Interviewed by journalists during the police search of the house where he lives with his wife and partner in the company, Elsässer said that ‘in 14 years of existence there has not been a single criminal charge against his magazine’, which is why he was surprised by the minister’s announcement. He also said that he was in contact with his lawyer to defend his rights and jokingly imitated Donald Trump with his fist raised saying that he was ‘ready for a fight’.

Mixed reactions in the press

While journalists from the mainstream media are refusing to give this episode its due importance, others have seen the government’s unusual decision as a clear warning sign. Opinions were divided between the established media and the few journalists still struggling to report, and the internet was abuzz with the event. The tag #Compact was the main topic on German Twitter throughout the day, and Germans and foreigners alike made the Scholz government’s persecution of the media viral. Germany is under the scrutiny of international public opinion for the worst reasons.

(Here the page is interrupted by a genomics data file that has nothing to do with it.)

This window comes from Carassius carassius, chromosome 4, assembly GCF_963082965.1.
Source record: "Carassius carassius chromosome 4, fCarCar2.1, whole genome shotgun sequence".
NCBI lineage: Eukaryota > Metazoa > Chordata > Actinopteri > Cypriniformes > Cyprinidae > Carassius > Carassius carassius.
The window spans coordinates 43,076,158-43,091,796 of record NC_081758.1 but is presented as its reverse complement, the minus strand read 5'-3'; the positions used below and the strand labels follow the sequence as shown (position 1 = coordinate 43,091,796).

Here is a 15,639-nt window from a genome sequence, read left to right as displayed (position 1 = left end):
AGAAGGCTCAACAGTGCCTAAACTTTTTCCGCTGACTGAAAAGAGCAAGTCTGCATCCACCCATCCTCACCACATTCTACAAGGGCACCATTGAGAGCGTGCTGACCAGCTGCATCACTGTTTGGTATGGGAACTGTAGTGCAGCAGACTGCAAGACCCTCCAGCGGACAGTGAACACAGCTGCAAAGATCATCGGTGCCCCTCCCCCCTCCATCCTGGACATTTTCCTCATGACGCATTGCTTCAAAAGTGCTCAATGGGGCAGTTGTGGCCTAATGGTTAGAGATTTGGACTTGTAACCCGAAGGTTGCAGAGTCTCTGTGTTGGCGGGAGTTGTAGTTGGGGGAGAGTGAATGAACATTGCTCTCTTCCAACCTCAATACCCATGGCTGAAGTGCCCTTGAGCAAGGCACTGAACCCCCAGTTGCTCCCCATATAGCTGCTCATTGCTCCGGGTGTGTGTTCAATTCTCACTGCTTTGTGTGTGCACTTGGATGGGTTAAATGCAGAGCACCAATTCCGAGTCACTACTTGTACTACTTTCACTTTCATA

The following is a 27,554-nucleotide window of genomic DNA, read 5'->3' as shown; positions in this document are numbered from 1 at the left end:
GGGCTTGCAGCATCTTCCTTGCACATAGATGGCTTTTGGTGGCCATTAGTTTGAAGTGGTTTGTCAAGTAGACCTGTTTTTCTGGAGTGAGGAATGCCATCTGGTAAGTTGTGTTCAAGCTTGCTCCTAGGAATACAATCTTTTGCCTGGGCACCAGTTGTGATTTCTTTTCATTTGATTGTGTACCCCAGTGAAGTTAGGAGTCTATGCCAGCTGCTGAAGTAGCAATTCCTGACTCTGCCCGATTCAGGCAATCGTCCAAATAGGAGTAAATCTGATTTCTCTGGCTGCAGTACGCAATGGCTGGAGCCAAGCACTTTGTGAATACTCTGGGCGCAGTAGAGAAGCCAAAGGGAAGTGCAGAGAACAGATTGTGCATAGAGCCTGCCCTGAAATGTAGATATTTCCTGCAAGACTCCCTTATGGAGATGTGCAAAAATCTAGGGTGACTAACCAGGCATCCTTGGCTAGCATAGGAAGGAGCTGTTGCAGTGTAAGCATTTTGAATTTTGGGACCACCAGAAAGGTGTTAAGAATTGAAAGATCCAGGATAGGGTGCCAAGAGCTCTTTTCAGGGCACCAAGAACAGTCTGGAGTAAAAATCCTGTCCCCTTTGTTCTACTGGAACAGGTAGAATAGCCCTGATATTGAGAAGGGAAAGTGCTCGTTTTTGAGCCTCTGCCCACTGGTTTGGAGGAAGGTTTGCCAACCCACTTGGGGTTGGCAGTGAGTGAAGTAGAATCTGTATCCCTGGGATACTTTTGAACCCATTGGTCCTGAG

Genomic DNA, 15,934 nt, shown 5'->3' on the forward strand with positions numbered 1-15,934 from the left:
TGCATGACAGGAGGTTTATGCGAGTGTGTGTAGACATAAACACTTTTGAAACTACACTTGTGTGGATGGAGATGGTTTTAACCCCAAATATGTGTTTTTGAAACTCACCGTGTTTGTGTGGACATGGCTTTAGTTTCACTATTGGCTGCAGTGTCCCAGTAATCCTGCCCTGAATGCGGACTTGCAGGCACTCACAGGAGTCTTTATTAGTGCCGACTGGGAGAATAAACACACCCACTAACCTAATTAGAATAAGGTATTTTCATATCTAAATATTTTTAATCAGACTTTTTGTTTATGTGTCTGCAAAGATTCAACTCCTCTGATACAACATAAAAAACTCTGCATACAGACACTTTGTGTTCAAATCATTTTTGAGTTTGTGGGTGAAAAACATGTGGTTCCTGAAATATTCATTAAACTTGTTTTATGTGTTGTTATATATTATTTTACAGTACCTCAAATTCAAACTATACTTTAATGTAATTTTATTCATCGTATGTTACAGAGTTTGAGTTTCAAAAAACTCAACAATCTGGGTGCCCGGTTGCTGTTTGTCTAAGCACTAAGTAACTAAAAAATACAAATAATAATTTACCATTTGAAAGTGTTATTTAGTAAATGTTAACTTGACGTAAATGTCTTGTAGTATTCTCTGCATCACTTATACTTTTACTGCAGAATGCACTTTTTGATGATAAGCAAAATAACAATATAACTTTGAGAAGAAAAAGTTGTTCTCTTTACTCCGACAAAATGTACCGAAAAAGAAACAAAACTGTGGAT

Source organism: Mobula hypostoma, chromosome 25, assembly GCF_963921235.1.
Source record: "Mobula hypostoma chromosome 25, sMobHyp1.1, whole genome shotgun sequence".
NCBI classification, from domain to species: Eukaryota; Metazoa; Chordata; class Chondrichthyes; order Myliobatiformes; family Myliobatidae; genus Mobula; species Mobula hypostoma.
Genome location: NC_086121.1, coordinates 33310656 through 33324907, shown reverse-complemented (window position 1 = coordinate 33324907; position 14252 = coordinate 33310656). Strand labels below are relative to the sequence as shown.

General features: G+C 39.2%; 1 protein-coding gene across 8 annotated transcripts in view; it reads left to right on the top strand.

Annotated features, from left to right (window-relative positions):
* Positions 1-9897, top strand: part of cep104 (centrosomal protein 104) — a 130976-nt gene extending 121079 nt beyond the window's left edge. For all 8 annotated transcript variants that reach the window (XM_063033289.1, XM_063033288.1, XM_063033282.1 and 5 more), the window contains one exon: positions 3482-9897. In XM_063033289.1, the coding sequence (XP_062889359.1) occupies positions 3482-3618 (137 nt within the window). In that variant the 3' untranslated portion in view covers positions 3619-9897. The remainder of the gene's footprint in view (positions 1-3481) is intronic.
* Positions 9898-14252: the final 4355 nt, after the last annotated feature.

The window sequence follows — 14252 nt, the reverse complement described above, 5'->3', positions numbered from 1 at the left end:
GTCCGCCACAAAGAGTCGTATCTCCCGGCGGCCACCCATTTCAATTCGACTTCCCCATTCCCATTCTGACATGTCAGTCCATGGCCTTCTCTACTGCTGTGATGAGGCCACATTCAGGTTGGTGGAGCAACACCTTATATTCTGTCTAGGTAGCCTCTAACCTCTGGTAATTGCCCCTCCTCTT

Elsässer complains that this is ‘the biggest attack on press freedom in Germany since the 1962 Spiegel Magazine scandal’. At that time, it was discovered that the Adenauer government wanted to silence several journalists by illegal means for political reasons. When this was discovered, Defence Minister Franz Josef Strauß and two state secretaries had to resign. However, not even then was a troublesome media outlet banned, as it is now with his case. Elsässer says that only in the GDR and during National Socialism were things like this scene.

The metamorphosis of Elsässer, the current standard-holder of Germany’s ‘new right’

Jürgen Elsässer is a long-time political activist. With a degree in history and a short career as a teacher, he started out in the far-left anti-German movement in the 1970s, wrote books with a strong anti-national slant, worked on the editorial boards of various left-wing publications such as Junge Welt, Neues Deutschland, he collaborated with Der Freitag and the Jüdische Allgemeine and was editor-in-chief of Konkret magazine, until after disagreements with other elements, he founded Compact magazine in 2010, with the idea of bringing together the best of the left and the right in a transversal front (‘Querfront’), based on national sovereignty, the multipolar world and the rejection of the EU and NATO.